About ten months ago Jeannette, Christine, and I were sitting in Panera having our first ever official book outing. We were at the midway point of Don Quixote, and more than a little perplexed about what exactly we were supposed to be learning from reading the adventures of this crazed knight errant.
Then an “Aha!” moment struck. Maybe it wasn’t just about DQ. In fact, maybe we just needed to lay DQ as our foundation, and then later we would be able to come back to him and say, in our best snooty, overly-educated tones, “Ah, yes. Well, if you compare this author’s approach to that of Cervantes you will plainly see that . . .”It seemed like a long shot, but at the time it was all we had, because as mothers we’d already dealt with our share of potty language, imaginary giants, and cardboard costumes. We were looking for something more.
Well folks, it’s been happening, have you noticed? Our authors are talking about each other, referring to other classics, building upon the past, and none more than Melville. Here’s the end of Chapter 26:
Bear me out in it, thou great democratic God! who didst not refuse to the swart convict, Bunyan, the pale, poetic pearl; Thou who didst clothe with doubly hammered leaves of finest gold, the stumped and paupered arm of old Cervantes; Thou who didst pick up Andrew Jackson from the pebbles; . . .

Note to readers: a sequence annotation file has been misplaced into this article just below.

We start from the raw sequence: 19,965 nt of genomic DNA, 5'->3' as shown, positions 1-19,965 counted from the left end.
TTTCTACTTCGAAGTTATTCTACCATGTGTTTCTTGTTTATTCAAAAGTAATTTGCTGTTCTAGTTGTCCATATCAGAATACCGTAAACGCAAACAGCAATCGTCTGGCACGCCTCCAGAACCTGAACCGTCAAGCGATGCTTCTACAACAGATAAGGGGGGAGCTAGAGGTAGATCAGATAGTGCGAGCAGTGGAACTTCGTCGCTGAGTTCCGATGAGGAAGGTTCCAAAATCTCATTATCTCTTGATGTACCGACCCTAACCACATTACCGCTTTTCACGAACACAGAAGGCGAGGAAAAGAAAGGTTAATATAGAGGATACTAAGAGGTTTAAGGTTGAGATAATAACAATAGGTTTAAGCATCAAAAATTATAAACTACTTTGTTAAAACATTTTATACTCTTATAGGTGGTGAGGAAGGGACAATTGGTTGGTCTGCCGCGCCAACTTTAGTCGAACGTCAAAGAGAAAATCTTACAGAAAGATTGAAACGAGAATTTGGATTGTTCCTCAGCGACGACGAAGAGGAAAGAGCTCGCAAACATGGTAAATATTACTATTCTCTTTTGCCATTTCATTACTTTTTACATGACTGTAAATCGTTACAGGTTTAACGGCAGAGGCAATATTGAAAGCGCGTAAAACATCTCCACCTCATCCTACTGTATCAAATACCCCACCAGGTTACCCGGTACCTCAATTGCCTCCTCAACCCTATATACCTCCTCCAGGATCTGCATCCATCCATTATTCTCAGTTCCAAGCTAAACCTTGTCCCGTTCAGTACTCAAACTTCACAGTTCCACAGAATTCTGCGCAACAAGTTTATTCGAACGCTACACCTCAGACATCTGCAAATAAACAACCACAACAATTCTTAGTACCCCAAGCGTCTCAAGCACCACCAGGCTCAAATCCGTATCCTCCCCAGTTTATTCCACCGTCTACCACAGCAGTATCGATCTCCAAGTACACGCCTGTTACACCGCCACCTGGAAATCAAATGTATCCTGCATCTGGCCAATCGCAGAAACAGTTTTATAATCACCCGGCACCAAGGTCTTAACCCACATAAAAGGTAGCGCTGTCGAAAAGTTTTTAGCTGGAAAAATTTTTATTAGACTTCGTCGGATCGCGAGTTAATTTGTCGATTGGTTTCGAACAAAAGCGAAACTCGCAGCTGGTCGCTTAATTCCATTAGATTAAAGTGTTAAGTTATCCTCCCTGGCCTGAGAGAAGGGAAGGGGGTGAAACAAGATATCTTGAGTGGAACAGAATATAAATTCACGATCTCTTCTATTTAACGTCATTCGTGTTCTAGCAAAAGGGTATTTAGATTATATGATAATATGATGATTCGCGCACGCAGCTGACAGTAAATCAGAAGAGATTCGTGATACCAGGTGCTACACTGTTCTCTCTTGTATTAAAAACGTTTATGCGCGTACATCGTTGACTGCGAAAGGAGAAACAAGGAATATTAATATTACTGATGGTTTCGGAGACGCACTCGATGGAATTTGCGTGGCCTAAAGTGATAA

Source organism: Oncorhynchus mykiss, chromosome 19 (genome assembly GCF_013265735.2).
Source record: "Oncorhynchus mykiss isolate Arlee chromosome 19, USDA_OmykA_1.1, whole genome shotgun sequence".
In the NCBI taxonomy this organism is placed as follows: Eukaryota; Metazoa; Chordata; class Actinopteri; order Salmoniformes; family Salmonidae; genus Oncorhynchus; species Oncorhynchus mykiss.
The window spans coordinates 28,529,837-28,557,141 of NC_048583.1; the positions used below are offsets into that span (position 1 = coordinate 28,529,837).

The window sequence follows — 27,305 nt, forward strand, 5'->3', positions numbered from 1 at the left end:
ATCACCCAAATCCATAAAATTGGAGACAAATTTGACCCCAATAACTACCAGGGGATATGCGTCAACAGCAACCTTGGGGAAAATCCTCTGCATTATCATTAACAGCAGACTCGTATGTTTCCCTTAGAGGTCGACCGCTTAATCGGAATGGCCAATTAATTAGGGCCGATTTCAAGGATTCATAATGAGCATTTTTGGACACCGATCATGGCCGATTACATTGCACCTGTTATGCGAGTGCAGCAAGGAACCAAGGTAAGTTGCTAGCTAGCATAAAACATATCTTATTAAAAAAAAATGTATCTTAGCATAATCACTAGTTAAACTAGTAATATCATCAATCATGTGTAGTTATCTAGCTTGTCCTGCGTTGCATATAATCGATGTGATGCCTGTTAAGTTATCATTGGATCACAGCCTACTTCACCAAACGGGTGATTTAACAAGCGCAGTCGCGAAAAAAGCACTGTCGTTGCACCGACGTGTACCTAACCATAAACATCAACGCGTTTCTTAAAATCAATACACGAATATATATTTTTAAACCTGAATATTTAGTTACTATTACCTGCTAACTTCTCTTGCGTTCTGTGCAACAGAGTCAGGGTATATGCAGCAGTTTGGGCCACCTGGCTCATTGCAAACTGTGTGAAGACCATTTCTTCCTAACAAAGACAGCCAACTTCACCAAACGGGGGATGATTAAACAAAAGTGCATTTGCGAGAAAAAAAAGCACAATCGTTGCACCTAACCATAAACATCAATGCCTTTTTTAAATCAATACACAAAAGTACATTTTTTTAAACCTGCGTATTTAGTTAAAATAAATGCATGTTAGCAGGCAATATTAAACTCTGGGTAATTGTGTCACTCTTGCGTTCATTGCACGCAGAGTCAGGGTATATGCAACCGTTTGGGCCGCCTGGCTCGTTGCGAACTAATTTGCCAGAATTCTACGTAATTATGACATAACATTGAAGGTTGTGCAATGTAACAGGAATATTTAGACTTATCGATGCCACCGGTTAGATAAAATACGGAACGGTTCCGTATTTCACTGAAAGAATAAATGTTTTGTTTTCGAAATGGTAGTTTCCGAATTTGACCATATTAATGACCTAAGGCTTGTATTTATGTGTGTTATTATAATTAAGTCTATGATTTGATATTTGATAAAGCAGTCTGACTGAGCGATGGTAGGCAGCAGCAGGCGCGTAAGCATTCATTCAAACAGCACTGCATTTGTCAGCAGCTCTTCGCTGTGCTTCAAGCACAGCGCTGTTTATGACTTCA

Okay, I’ll stop there, because I don’t know anything about Andrew Jackson. But, Bunyan and Cervantes? Those are our guys!
It seems that Melville has switched in this chapter from first person narrative by Ishmael, to an omnipotent author who gives us not only backgrounds on multiple characters, but also his own philosophical statements.
Here we get a little peak into Melville’s life as a writer. This plea to a “democratic God” is for himself, that he may be given the ability to produce a culture shifting story, the likes of Don Quixote or Pilgrim’s Progress. Melville, a mere 30-something American is hoping to create characters that begin as the every-man and end as the men every man remembers.
Then again, maybe this is Ishmael’s voice begging the “Spirit of Equality” to make him, and the motley crew of the Pequod heroes in their own right – to elevate the common with a chivalrous pilgrimage toward the destruction of evil.
I don’t know, it seems my own snooty voice is rather indecisive about this whole mess. Please weigh in with your own.